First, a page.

Tuesday, April 26, 2011

Simple Machines: Experiential Fun

The simple machines unit is a new one that I developed for the third grade.  They have a unit on simple machines in the classroom, and then build a simple machine in class.  These stations that I describe in an earlier post help them further their understanding of some of the machines.  I covered: levers, inclined planes, pulleys, and screws.  I worked the lever station, and had various parents and grandparent volunteers covering the other three stations.  In my station I found some of the kids had a really good understanding of how levers worked, and others really didn't understand them at all.  For example, I had three lever examples that I used: class 1, class 2, and class 3.  In the class 1 lever, I asked, "Where is the load easier for me to hold, at the end of the lever or in the middle?"  Often, the kids thought it would be easier to hold the load the closer I was to the fulcrum.  I let the feel it for themselves, they were often surprised.  I then asked them, "Is the load easier to lift if it is near the fulcrum or farther away?"  Again, even if they answered the first question right, they often assumed that the load would be easier to lift if it were farther away from the fulcrum just as it is easier to apply the effort to lift the load if you have a longer lever arm. 

One thing I found was that none of the kids had any experience with a spring gauge.  Before we started the station rotation, I showed them two different gauges and we talked about how they worked.  Then, they used the gauges in three of the stations to record information about how levers, pulleys and inclined planes worked.

We had two inclined planes set up:  one six inches high, and another twelve inches high.  We had them measure a load by hanging it from a spring gauge, then asked them to guess if it were easier to lift the load, or to pull it up an inclined plane.  Again, often the kids thought it was easier to lift the load even though they had finished a unit on inclined planes and should have remembered that the inclined plane is used to make moving the loads easier.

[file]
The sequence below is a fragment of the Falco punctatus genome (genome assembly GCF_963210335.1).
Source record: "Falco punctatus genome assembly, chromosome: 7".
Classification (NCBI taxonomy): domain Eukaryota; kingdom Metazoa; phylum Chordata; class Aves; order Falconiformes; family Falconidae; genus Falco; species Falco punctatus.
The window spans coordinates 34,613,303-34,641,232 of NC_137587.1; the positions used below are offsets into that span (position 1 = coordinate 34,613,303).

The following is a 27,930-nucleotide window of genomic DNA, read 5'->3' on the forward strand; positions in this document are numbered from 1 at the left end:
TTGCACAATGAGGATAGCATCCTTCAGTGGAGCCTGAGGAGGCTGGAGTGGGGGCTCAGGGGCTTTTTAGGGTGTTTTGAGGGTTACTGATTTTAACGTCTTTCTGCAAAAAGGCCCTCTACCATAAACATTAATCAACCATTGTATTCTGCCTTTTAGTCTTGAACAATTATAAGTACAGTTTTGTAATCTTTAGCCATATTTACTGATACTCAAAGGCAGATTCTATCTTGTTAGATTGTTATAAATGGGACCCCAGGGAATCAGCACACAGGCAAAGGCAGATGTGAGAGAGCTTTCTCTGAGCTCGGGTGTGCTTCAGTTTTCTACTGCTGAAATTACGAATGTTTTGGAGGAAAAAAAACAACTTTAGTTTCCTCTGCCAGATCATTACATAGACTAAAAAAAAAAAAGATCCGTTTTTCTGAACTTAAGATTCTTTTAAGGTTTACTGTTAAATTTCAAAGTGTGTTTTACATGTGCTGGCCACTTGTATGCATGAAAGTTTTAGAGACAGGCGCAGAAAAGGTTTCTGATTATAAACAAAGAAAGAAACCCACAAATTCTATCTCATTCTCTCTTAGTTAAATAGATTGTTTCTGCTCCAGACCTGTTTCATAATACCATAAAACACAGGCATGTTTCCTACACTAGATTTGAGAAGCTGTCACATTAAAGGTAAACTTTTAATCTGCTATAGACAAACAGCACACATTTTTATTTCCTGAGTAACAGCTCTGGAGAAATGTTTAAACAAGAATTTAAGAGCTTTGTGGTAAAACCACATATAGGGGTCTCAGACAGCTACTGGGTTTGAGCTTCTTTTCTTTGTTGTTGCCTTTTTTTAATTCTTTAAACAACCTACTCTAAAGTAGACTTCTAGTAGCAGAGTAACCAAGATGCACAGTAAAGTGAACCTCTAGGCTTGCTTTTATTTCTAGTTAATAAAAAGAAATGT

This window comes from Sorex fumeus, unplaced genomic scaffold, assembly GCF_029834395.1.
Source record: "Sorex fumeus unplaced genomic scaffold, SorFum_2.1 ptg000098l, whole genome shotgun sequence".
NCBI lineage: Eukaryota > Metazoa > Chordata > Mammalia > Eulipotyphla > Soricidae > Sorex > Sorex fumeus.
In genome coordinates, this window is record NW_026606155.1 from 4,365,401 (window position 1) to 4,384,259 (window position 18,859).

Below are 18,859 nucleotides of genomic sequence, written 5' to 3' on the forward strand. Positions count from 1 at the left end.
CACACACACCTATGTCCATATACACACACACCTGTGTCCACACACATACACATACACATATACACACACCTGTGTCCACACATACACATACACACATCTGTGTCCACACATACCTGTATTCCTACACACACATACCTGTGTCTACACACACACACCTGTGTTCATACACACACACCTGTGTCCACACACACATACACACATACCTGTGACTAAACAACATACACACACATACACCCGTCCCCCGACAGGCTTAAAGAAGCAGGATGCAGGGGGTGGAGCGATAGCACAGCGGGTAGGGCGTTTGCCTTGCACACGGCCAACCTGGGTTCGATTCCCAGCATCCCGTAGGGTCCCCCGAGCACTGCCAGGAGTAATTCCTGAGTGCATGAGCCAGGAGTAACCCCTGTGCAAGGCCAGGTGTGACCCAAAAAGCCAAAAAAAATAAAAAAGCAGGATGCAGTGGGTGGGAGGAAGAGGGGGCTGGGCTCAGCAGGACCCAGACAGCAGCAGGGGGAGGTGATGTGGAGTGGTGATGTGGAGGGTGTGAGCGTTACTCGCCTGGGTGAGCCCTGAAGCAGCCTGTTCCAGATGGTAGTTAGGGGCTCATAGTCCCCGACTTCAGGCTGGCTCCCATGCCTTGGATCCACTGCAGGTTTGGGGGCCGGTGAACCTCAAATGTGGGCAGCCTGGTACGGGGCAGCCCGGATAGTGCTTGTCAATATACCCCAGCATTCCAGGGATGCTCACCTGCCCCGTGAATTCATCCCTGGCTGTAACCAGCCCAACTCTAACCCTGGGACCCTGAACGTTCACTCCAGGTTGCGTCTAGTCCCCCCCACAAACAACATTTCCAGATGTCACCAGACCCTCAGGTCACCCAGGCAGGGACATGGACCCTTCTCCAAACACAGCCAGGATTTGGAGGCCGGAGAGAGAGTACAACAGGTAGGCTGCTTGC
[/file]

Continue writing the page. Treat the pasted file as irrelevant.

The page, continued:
Once they were finished with the experiments that I had written for them to do, we often had a bit of time to let them experiment.  You can see them using the spring gauges in the above photos.  One group decided to test my knowledge about inclined planes.  They set the plane up at a very high angle and asked me what I though the bag of rocks would do and why.  I asked if they were asking me to guess how much effort it took to lift the bag up the plane, but they said no, they wanted to know what I thought the bag would do at the top of the plane if they let it go.  It was at a high angle and it was apparent to me that it would slide down.  I answered that it would slide down.  They looked surprised that I knew that.  I asked them if they knew why it slid down.  We then had an impromptu discussion about friction.  I had this class last year run some experiments on ramps in which we had them slide things down a ramp, and then to slide the same objects down a ramp with sand paper on it.  I asked if they remembered the experiments.  They did remember them, and then I asked them why the object slid down the ramp with no sand paper and didn't slide down the ramp covered in sand paper.  Then the light bulbs went off.  It was a fun review lesson.  It is also fun for me to find that they remember the experiments from previous years.

The pulley station went well, but we did not have enough for them to do in that station.  Next year I think I will add a triple pulley.

The last station I had set up was one in which they compared coarse threaded and fine threaded bolts.  I had them turn a nut 20 times on each type bolt and then to measure how far each nut traveled.  We then had them make their own bolts our of pipe cleaners and dowels and to compare the paths up the dowel of the fine threads and the coarse threads.  Finally, I had two pieces of foam board, each one the same length as the pipe cleaner lengths that I had them make their screws out of and we talked about how hard it was to climb up one ramp versus the other.

Overall, these stations were a success.  I would use them again with a bit of tweaking in the pulley station to have them do more hands-on activities in that station.  I would remove the third class lever from the lever station.  The other two stations I would leave as is.

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